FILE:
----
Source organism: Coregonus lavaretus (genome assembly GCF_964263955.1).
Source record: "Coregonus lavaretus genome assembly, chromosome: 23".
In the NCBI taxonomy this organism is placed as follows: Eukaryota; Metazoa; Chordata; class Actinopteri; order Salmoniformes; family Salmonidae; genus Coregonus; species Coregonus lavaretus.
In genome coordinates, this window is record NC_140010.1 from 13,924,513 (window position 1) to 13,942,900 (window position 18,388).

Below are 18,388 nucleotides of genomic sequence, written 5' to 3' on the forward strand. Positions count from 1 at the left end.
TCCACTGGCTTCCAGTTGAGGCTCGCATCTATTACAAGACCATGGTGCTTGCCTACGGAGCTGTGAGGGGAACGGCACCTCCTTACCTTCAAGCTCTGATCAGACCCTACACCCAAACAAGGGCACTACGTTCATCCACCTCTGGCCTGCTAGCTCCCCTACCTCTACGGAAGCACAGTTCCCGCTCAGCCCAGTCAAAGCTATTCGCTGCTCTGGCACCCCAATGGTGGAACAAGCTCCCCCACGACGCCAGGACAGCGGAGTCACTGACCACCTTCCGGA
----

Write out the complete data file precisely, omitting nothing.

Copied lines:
Source organism: Coregonus lavaretus (genome assembly GCF_964263955.1).
Source record: "Coregonus lavaretus genome assembly, chromosome: 23".
In the NCBI taxonomy this organism is placed as follows: Eukaryota; Metazoa; Chordata; class Actinopteri; order Salmoniformes; family Salmonidae; genus Coregonus; species Coregonus lavaretus.
In genome coordinates, this window is record NC_140010.1 from 13,924,513 (window position 1) to 13,942,900 (window position 18,388).

Below are 18,388 nucleotides of genomic sequence, written 5' to 3' on the forward strand. Positions count from 1 at the left end.
TCCACTGGCTTCCAGTTGAGGCTCGCATCTATTACAAGACCATGGTGCTTGCCTACGGAGCTGTGAGGGGAACGGCACCTCCTTACCTTCAAGCTCTGATCAGACCCTACACCCAAACAAGGGCACTACGTTCATCCACCTCTGGCCTGCTAGCTCCCCTACCTCTACGGAAGCACAGTTCCCGCTCAGCCCAGTCAAAGCTATTCGCTGCTCTGGCACCCCAATGGTGGAACAAGCTCCCCCACGACGCCAGGACAGCGGAGTCACTGACCACCTTCCGGA